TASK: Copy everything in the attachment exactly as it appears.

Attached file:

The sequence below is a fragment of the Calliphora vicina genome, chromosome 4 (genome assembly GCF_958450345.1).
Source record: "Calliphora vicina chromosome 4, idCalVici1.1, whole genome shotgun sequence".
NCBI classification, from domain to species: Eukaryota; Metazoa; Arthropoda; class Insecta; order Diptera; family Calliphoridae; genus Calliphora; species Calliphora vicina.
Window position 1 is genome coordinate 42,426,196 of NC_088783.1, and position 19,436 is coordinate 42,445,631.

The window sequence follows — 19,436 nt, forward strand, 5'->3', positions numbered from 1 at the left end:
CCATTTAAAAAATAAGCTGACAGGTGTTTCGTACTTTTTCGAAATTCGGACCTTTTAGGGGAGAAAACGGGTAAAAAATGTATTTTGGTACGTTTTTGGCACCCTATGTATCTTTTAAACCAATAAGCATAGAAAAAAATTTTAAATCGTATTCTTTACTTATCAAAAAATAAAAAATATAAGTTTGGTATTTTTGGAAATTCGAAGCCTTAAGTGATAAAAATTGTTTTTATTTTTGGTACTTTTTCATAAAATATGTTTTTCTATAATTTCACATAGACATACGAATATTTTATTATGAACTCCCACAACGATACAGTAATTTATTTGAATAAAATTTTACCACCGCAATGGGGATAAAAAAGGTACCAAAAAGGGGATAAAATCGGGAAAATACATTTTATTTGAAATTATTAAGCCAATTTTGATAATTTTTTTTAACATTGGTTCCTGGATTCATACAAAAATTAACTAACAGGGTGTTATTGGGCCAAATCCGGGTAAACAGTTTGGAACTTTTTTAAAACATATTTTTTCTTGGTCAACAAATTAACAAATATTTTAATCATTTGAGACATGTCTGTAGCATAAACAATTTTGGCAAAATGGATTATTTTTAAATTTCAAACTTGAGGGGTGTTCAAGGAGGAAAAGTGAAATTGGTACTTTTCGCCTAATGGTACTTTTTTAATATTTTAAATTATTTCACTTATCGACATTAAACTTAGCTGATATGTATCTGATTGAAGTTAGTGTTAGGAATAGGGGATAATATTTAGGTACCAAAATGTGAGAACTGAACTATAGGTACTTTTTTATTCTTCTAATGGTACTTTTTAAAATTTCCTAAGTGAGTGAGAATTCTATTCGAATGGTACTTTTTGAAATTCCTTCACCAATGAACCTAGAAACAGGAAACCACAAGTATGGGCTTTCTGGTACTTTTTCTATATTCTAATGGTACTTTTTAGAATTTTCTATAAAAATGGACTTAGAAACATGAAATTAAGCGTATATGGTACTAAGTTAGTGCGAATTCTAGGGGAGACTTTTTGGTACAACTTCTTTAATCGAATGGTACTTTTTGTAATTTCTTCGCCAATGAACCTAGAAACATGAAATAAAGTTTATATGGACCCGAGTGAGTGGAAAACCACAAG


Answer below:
The sequence below is a fragment of the Calliphora vicina genome, chromosome 4 (genome assembly GCF_958450345.1).
Source record: "Calliphora vicina chromosome 4, idCalVici1.1, whole genome shotgun sequence".
NCBI classification, from domain to species: Eukaryota; Metazoa; Arthropoda; class Insecta; order Diptera; family Calliphoridae; genus Calliphora; species Calliphora vicina.
Window position 1 is genome coordinate 42,426,196 of NC_088783.1, and position 19,436 is coordinate 42,445,631.

The window sequence follows — 19,436 nt, forward strand, 5'->3', positions numbered from 1 at the left end:
CCATTTAAAAAATAAGCTGACAGGTGTTTCGTACTTTTTCGAAATTCGGACCTTTTAGGGGAGAAAACGGGTAAAAAATGTATTTTGGTACGTTTTTGGCACCCTATGTATCTTTTAAACCAATAAGCATAGAAAAAAATTTTAAATCGTATTCTTTACTTATCAAAAAATAAAAAATATAAGTTTGGTATTTTTGGAAATTCGAAGCCTTAAGTGATAAAAATTGTTTTTATTTTTGGTACTTTTTCATAAAATATGTTTTTCTATAATTTCACATAGACATACGAATATTTTATTATGAACTCCCACAACGATACAGTAATTTATTTGAATAAAATTTTACCACCGCAATGGGGATAAAAAAGGTACCAAAAAGGGGATAAAATCGGGAAAATACATTTTATTTGAAATTATTAAGCCAATTTTGATAATTTTTTTTAACATTGGTTCCTGGATTCATACAAAAATTAACTAACAGGGTGTTATTGGGCCAAATCCGGGTAAACAGTTTGGAACTTTTTTAAAACATATTTTTTCTTGGTCAACAAATTAACAAATATTTTAATCATTTGAGACATGTCTGTAGCATAAACAATTTTGGCAAAATGGATTATTTTTAAATTTCAAACTTGAGGGGTGTTCAAGGAGGAAAAGTGAAATTGGTACTTTTCGCCTAATGGTACTTTTTTAATATTTTAAATTATTTCACTTATCGACATTAAACTTAGCTGATATGTATCTGATTGAAGTTAGTGTTAGGAATAGGGGATAATATTTAGGTACCAAAATGTGAGAACTGAACTATAGGTACTTTTTTATTCTTCTAATGGTACTTTTTAAAATTTCCTAAGTGAGTGAGAATTCTATTCGAATGGTACTTTTTGAAATTCCTTCACCAATGAACCTAGAAACAGGAAACCACAAGTATGGGCTTTCTGGTACTTTTTCTATATTCTAATGGTACTTTTTAGAATTTTCTATAAAAATGGACTTAGAAACATGAAATTAAGCGTATATGGTACTAAGTTAGTGCGAATTCTAGGGGAGACTTTTTGGTACAACTTCTTTAATCGAATGGTACTTTTTGTAATTTCTTCGCCAATGAACCTAGAAACATGAAATAAAGTTTATATGGACCCGAGTGAGTGGAAAACCACAAG